The Energy Efficiency Directive and Possible Implications on the EU ETS

At present, energy efficiency is considered one of the most crucial pillars to EU policy.  The more efficiently energy is consumed and produced, the higher the possibilities for cost reductions at consumer as well as at industry level.  Furthermore, savings can then lead to increased competitiveness of industry and the EU economy as a whole.  By 2008, the EU recognised that the 20-20-20 target of a 20% reduction in energy consumption would not be met.  Previously, energy efficiency targets were not transferred into binding legislation – this resulted in slippage and underperformance. In order to tackle this problem with a more fundamental approach, the EU agreed to put together an ambitious plan to meet this goal.   The result was the Energy Efficiency Directive (EED) of 2012.

The EED came into effect in December 2013 with all member states expected to enforce the required measures by the summer of 2014.  It aims to fill the gap between existing framework directives and national policies on energy efficiency.  The main objective of the directive is to ensure the implementation of additional measures that will enable the 2020 goal to be achieved. Measures, which focus on utilities and building, that are key to the EED include:

  • Renovation of 3% of the total floor areas of public sector buildings each year[1]
  • Energy audits and management plans for large companies[2]
  • The requirement of energy companies to reduce energy sales by 1.5% every year among their customers. To reach this target, improvements such as combined heat and power generation, fitting double-glazed windows and insulation for roofs have been proposed.

As with the introduction of any new policy, there has been discussion of how the EED will affect existing directives aimed at reducing emissions levels within the EU.  The impact of the EED on the EU ÊTS – the World’s leading emissions trading scheme – has been highlighted as a cause for concern.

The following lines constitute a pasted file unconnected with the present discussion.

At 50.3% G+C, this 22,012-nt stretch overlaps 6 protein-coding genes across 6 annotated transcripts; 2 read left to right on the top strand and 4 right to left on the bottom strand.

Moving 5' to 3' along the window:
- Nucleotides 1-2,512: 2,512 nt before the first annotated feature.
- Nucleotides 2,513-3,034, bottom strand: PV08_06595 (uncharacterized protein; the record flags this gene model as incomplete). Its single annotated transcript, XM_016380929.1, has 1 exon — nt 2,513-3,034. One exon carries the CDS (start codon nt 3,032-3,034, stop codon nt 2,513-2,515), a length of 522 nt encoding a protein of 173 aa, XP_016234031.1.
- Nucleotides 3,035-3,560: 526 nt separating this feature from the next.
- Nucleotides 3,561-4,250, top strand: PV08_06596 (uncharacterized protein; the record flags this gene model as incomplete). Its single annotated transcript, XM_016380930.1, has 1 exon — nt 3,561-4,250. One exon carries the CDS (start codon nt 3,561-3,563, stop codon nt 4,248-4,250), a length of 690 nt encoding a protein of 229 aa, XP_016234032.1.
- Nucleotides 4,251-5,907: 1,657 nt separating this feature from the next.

As implementation of the EED is predicted to lead to overall reduced energy consumption, this will in turn cause a reduction in carbon emission levels (a similar scenario has already been experienced during recent economic downturn when overall output declined).  A reduction in emissions levels and demand in the market would have knock-on effect of reducing the scarcity and the price of allowances on the carbon market.  Model scenarios commissioned by the EC, have shown that in some cases carbon prices could drop to zero – causing the market to collapse and the savings made by the EED to be reversed.  This has led to calls for the EUs “business-as-usual” strategy to be examined more closely.

The EU has recognised the challenges that this poses and state that it is committed to monitor the situation carefully.  The EC has suggested lowering the cap at a higher rate (2.2%) from 2021 on a yearly basis as part of their 2030 targets, however this has been criticized for the time it would take to reduce the surplus. There have however been increasing calls for direct action and for adjustments to be made to the ETS in order to allow it to adequately accommodate the EED in both the medium and long term.  Many have called for the strengthening of the ETS cap to counterbalance the effect of increased allowances being issued through EED based initiatives. Others have called for permits to be withheld from the next ETS phase.  The UK based carbon think-tank “Sandbag” has recommended that the ETS set aside 1.4 billion tonnes of permits rather than “backload” from phase three to increase competitiveness within the market.  To date, the EU has

In order to accelerate the EUs energy efficiency drive, the EED would appear to be an appropriate device – energy efficiency measures can be made relatively inexpensively and have a positive economic impact. As the supply of allowances is fixed years in advance, it is difficult to calculate the exact impact and prepare for unknown variables such as EED on the ETS.  However, evidence suggests that that the ETS will need to adapt in order to maintain a buoyant market.


[1] Article 5, Understanding the energy efficiency directive http://www.eceee.org/policy-areas/EE-directive

[2] Article 7, Understanding the energy efficiency directive http://www.eceee.org/policy-areas/EE-directive

 


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